For 2G and 3G the writing is on the wall

With the inexorable growth of 5G and later 6G mobile networks, the UK Government has announced the closure of 2G and 3G networks.
[Source: Shuttterstock]

With the inexorable growth of 5G and later 6G mobile networks the UK Government has announced the closure of 2G and 3G networks. This is to encourage the smooth transition to faster, more advanced 5G, and public ambition for Open RAN rollout as part of the Telecoms Supply Chain Diversification Strategy.

A Radio Access Network (RAN) provides radio access and assists to coordinate network resources across wireless devices. The goal is to carry 35% of the UK’s mobile network traffic over open and interoperable RAN architectures by 2030. Achieving this will contribute to nationwide security and resilience.

Sunsetting 2G and 3G networks

The Government is working with industry to establish a date by which all public 2G and 3G networks in the UK will close. Although 2033 is the final date, some individual operators will switch off their 2G and 3G networks in 2023. Without doubt, sunsetting will free up bandwidth for 4G and 5G.

Yet, according to Vodafone, this may not be the case for 2G as most emergency services use a 2G network. The 2G network also provides the emergency services with extra information to assist them in responding to emergency calls. Moreover, many of the smart meters installed in the UK use 2G or 3G, so cost becomes a major factor.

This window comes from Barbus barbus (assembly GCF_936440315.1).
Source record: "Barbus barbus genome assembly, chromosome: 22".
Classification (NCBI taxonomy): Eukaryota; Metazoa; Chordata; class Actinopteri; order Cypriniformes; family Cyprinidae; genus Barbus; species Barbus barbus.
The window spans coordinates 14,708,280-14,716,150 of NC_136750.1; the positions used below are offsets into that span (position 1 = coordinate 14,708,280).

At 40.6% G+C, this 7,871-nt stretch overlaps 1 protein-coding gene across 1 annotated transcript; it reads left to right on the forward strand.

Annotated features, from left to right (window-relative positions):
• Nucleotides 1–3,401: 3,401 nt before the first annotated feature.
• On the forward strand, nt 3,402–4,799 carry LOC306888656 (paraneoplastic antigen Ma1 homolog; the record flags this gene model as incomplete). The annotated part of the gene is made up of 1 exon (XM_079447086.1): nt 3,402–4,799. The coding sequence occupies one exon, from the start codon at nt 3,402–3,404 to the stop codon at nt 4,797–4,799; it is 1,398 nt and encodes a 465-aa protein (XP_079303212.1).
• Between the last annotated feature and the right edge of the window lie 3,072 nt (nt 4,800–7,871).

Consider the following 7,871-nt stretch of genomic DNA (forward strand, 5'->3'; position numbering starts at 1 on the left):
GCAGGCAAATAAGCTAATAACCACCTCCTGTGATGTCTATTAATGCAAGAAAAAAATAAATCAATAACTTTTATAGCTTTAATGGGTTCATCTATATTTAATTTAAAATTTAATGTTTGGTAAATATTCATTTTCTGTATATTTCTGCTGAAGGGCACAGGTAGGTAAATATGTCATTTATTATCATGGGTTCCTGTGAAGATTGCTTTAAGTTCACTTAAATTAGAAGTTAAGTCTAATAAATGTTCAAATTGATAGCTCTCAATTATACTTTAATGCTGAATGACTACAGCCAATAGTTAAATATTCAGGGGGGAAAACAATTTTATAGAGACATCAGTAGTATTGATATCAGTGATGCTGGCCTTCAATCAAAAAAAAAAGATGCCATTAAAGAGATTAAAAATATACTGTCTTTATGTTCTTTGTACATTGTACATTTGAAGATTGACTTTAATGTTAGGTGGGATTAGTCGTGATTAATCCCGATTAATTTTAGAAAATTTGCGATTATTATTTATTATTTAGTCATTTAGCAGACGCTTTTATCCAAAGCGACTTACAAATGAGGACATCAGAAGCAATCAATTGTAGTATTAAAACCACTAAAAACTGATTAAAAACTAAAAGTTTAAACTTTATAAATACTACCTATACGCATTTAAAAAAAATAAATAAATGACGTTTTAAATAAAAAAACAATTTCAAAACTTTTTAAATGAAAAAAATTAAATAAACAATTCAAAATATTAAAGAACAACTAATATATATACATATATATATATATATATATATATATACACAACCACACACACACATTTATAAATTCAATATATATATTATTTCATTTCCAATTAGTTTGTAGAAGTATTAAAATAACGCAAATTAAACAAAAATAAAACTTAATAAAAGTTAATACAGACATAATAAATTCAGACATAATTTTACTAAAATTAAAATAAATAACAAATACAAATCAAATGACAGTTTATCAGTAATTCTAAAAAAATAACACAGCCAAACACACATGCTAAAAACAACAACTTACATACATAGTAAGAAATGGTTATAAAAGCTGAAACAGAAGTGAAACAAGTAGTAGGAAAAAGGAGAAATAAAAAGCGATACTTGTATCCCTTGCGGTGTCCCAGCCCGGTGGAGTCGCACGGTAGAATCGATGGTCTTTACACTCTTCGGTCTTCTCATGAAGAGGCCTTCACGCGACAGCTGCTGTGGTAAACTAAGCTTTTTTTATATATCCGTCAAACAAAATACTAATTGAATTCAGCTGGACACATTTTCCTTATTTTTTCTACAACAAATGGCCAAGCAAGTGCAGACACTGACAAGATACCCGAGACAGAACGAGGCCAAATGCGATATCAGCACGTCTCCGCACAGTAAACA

5G is important for business

Says Paul Craig, Head of IoT at OV, “there’s a revolution coming. It will happen slowly, perhaps over decades. But, if its instigators get their way, this new technology will be the backbone that enables advances such as smart cities, driverless cars, remote controlled operating theatres, automated farms and more besides.”

Writing in BCS, Martin Cooper says. “5G operates with lower latency, resulting in less time waiting for wide bandwidth and fast data transfer. Yet, this is more about machines rather than delivering hi-definition video to a mobile phone.”

“Turn your eye to the internet of things, AI and to robotics, and the use-case for 5G makes sense. Bandwidth, through-put, predictability, and low latency need all to exist in abundance if we’re to make these technologies industrial-scale realities. In a 5G world it would be possible to manage factories remotely in real time. 5G is also a key ingredient in making driverless cars a reality. Without a dependable data connection, autonomous vehicles would be downright dangerous. Imagine arriving at a radio blackspot, chaos would ensue. Also consider a world where containers would be tracked in real-time as they traverse the globe. It’s hard to understate the potential of 5G.”

But what about today?

Firstly, 5G is still in the early growth phase and there will be no 6G roll-out for many years yet. A good starting point is a comprehensive audit of which network technologies devices you are already using. Next confer with the supplier to consider upgrade paths such as dongles, upgrades or rethinking the installation.

For those with in-building 3G, they need to contact their network provider for a survey if they have not already done so. It may not be all devices as some may connect to 4G. The key point is that taking no action risks complete disruption as the network will stop working at some point. 5G offers a longer-term solution as unlike 2G and 3G it uses IP networking.

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